A federal judge sentenced former Senate Intelligence Committee staffer James Wolfe to two months prison Thursday, following a guilty plea in October for lying to the FBI about media contacts.
Judge Ketanji Brown Jackson also fined Wolfe $7,500. She is allowing him to self-surrender to prison and will recommend minimum security in Cumberland, Maryland.
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"It saddens me to stand here before you today. ... I'm not sure it's possible to feel any lower than I do right at this moment," Wolfe said in court before he was sentenced. "I am sorry. I am beyond embarrassed. I am beyond humiliated. I am beyond mortified."
Jackson rebuffed a request from prosecutors for an expansive sentence but ultimately agreed some prison time was necessary both as a punishment for Wolfe and a "deterrence" factor.
"There is no question that you have committed a serious crime," Jackson said.
Wolfe had been arrested and indicted this summer for lying to the FBI about media contacts during an investigation into unlawful disclosure of classified information. After Wolfe's arrest, President Donald Trump claimed that law enforcement had "caught a leaker."
Wolfe maintained during his emotional statement ahead of his sentencing that he had "never compromised classified information," but apologized to his family and former colleagues.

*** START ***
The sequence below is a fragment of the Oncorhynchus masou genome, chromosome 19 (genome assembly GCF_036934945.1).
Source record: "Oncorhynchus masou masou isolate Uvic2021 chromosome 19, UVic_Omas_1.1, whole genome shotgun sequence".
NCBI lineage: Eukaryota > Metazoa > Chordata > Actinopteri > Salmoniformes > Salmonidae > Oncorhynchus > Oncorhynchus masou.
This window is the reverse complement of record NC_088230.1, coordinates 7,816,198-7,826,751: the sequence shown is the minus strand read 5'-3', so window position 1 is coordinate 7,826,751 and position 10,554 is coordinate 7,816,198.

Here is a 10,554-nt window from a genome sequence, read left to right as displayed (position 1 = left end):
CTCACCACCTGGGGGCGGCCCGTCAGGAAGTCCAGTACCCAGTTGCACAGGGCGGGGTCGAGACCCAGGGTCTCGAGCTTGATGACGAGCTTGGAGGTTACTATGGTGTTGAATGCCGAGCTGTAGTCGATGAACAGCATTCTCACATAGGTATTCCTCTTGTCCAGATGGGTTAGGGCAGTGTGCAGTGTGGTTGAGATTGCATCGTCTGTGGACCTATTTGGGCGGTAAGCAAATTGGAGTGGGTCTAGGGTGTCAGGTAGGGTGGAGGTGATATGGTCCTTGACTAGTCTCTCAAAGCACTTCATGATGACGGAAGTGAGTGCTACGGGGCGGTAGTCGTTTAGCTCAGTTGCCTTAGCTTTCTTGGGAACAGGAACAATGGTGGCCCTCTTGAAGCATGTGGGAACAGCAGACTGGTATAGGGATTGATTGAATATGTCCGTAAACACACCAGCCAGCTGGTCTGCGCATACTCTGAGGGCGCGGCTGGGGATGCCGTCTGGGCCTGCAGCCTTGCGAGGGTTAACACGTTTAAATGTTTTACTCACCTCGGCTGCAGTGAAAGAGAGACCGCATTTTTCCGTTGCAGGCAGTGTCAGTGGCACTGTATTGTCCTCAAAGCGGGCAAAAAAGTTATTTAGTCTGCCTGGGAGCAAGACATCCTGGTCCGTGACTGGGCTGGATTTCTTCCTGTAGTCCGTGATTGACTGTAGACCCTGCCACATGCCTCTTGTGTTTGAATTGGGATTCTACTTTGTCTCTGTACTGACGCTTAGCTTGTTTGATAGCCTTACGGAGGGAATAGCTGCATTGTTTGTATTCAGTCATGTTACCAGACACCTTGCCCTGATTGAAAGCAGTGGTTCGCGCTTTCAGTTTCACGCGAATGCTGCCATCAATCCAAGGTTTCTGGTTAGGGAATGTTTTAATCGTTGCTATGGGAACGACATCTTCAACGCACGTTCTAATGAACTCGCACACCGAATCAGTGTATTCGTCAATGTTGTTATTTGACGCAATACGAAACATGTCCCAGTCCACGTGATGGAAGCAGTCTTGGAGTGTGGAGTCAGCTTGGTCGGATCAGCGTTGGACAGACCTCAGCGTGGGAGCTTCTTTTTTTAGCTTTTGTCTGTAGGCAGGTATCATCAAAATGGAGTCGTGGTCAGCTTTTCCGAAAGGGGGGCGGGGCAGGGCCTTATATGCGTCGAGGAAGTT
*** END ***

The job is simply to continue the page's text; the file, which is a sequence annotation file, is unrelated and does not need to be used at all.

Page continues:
An attorney for Wolfe referenced the President's support for former national security adviser Michael Flynn, noting that Wolfe came to court without a "good luck tweet," and said in filings ahead of Thursday's hearing that Trump's attack and media coverage of Wolfe's legal saga had already been a form of punishment outside of incarceration.
The prospect of a high-profile trial after Wolfe's arrest raised eyebrows, and CNN reported, citing Senate sources, that the longtime staffer had reached out privately to senators for their help. But the guilty plea ultimately staved off the possibility of testimony or even subpoenas for journalists, lawmakers and Capitol Hill staffers.
The case also sparked a debate about the press and the extent to which the government was willing to go in its leak investigations.
The New York Times reported at the time of Wolfe's indictment that federal authorities had seized phone and email records from reporter Ali Watkins, who had previously been in a relationship with Wolfe.
Referencing the affair and Wolfe's admitted lies to the FBI about that relationship and other contacts with the press, prosecutors called for his conduct to be considered as part of his sentencing.
Wolfe's attorneys requested no prison time and suggested probation and community service instead. In support of his request for no prison time, they submitted letters of support from the leadership of the Senate Intelligence Committee as well as former top officials, including former President Barack Obama's chief of staff, Denis McDonough, and former Director of National Intelligence James Clapper.
Wolfe's attorneys also compared his request for no prison time to lenient sentences received by defendants in the special counsel investigation led by Robert Mueller, including Alex van der Zwaan and George Papadopoulos.